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How To Give Your Hunting Dog the Best Start in Life

Puppies come to us as innocent, clean slates. It’s our job to mold them into the dog we wish them to become. This especially holds true for hunting dogs. While your hunting puppy is going to be born with hunting instincts, it will be up to you to teach him how to use those instincts successfully in the fields or the woods. Giving your puppy the best start in life is a long and involved process. It starts with choosing the right puppy for your wants and needs, starting him on the right diet, and building good habits young.

A well-trained hunting dog is a companion that can rise above the station of a standard pet. These dogs can just as easily watch over your children as they can retrieve pheasants. But it all starts when they’re young. Getting your hunting dog off to a good start while young may very well determine his future.

The Best Hunting Breeds

All hunting dogs have a few traits in common, they’re loyal, brave, and they have a strong prey drive. But after that, each dog is different. Some dogs do better in some hunting areas than others. For example, the Labrador Retriever makes for a great duck hunting companion, while the English Springer Spaniel is more suited to pheasant hunting. That’s not to say that Labs can’t hunt pheasant, or the Spaniels can’t retrieve ducks. But, each breed has been bred to excel in one particular field while still performing well in all others.

Here’s our list of some of the most popular hunting dogs. There are over 60 breeds between the AKC sporting and hound group, so we may have left a few out from our list below. The AKC classifies both sporting dogs and hounds as dogs who are naturally active and alert and who perform above and beyond in either the water, the woods, or both. These dogs are bred to perform in hunting or other field activities. They are also noted for their stamina and scent tracking prowess. Either a hound or a sporting dog would make for an ideal hunting companion.

Any of the breeds listed below can make great all-around hunters, but if you’re interested in a puppy for a very specific type of hunting, we recommend reading over their breed profiles (listed below) before bringing home your new furry family member.

What Your Hunting Puppy Needs in His Diet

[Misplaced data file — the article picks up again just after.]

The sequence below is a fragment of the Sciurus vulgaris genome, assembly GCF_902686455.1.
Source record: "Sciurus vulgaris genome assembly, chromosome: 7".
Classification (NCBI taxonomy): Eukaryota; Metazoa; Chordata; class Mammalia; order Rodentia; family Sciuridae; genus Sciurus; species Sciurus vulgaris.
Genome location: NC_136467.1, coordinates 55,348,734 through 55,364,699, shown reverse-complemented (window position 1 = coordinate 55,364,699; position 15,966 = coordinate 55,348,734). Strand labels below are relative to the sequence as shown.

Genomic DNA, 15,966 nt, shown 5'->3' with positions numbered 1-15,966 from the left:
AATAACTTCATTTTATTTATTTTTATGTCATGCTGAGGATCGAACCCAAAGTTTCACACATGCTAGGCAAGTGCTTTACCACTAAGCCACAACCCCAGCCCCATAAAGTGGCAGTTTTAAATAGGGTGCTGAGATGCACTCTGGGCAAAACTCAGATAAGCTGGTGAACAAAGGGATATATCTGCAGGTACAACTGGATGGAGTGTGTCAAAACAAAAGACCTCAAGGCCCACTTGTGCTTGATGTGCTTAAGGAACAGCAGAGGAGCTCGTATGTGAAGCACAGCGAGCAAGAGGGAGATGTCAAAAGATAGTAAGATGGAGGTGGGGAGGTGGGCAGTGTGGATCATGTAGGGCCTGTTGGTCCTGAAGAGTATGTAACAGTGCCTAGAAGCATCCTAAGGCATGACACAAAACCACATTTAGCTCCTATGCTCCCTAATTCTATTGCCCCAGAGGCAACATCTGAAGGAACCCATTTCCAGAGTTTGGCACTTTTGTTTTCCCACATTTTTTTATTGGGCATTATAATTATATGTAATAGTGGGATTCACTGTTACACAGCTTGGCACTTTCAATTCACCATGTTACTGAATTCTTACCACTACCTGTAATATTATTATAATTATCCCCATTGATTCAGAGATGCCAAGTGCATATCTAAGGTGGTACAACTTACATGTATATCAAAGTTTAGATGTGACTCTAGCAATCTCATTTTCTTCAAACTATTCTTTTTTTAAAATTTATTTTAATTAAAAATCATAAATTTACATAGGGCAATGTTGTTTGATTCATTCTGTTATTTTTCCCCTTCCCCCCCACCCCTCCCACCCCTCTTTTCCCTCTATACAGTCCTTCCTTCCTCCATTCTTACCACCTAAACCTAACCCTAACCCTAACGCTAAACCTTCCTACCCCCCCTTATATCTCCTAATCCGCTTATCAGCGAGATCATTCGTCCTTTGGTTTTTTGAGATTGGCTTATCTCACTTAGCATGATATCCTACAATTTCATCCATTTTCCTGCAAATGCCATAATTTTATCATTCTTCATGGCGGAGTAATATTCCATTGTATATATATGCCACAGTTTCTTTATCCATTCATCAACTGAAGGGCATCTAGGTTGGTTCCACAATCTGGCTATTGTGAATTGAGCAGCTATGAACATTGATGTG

To some extent, hunting breeds are just like all other puppies. They’ll need specialized puppy food while they’re young to help them develop their bones, muscles, joints, internal organs, and immune system. Typically, most vets agree that a good puppy food will be made up of at least 30% protein, vitamins and minerals, and have a high-fat content to promote energy. Here are the best foods in their respective fields.

Puppy Foods for Highly Active Puppies:

Best All-around Puppy Food:

Best Puppy Food for Joint Health:

It should be noted that each breed may require individual and unique qualities in their food. For example, large breed puppies might need more protein than that of their small breed companions. The best way to find your ideal puppy food is to talk to your vet.

Training Your Hunting Puppy

For hunting dogs, training starts the moment you pick them up, and it never stops. When your puppy is really young, as in younger than four months old, he won’t be ready for any serious hunting training yet. During this time, you can focus on teaching your puppy his name, socialization, potty training, crate training, and “no.” Your puppy will still be growing, so pushing him too far in physical pursuits might negatively affect him for the rest of his life.

Between five to seven months of age, you can begin some of your more physical training. The most basic and important skills you’ll need to focus on first are coming when called and obeying while on a leash. You need to know that when you let your pup off leash, he’s going to come back. Likewise, you’ll need to know that your pup won’t chase off game while on his leash just walking through your neighborhood. Most trainers use check-cords to help teach their pup the searching windshield-wiper pattern they desire during this time. This time is also when you can start teaching your pup your preferred start and stop commands, such as “hup” and “whoa.” Some trainers introduce dead game at this point to engage their puppy’s prey drive while training. Pups may also start flushing or pointing, but it is more intrinsic than skill at this point. During this time, guns may be properly introduced to your pup. Read more about that process here.

Between the ages of eight to 11 months, you can begin to take your pup with you on short hunting expeditions. Still using your check-cord, retrievers should be able to bring back game or bumpers at least most of the way back, pointers should point pretty reliably, and field dogs should be able to pattern back and forth. This time is spent refining all of your puppy’s skills until you feel confident in his abilities and your bond.

From age one year and on, your puppy’s obedience lessons should be second nature. Training a hunting dog is a lifelong commitment and can always be improved. For the best results, we recommend asking friends and family members for trainer recommendations in your area. While most hunters train their own dogs, having a professional assist with some of the more challenging aspects of training a hunting dog, like teaching the forced retrieve, can make a big difference.
We hope that we’ve helped you better understand what your hunting dog will need from you in his first year. We wish you all the best with your new hunting companion. Happy hunting!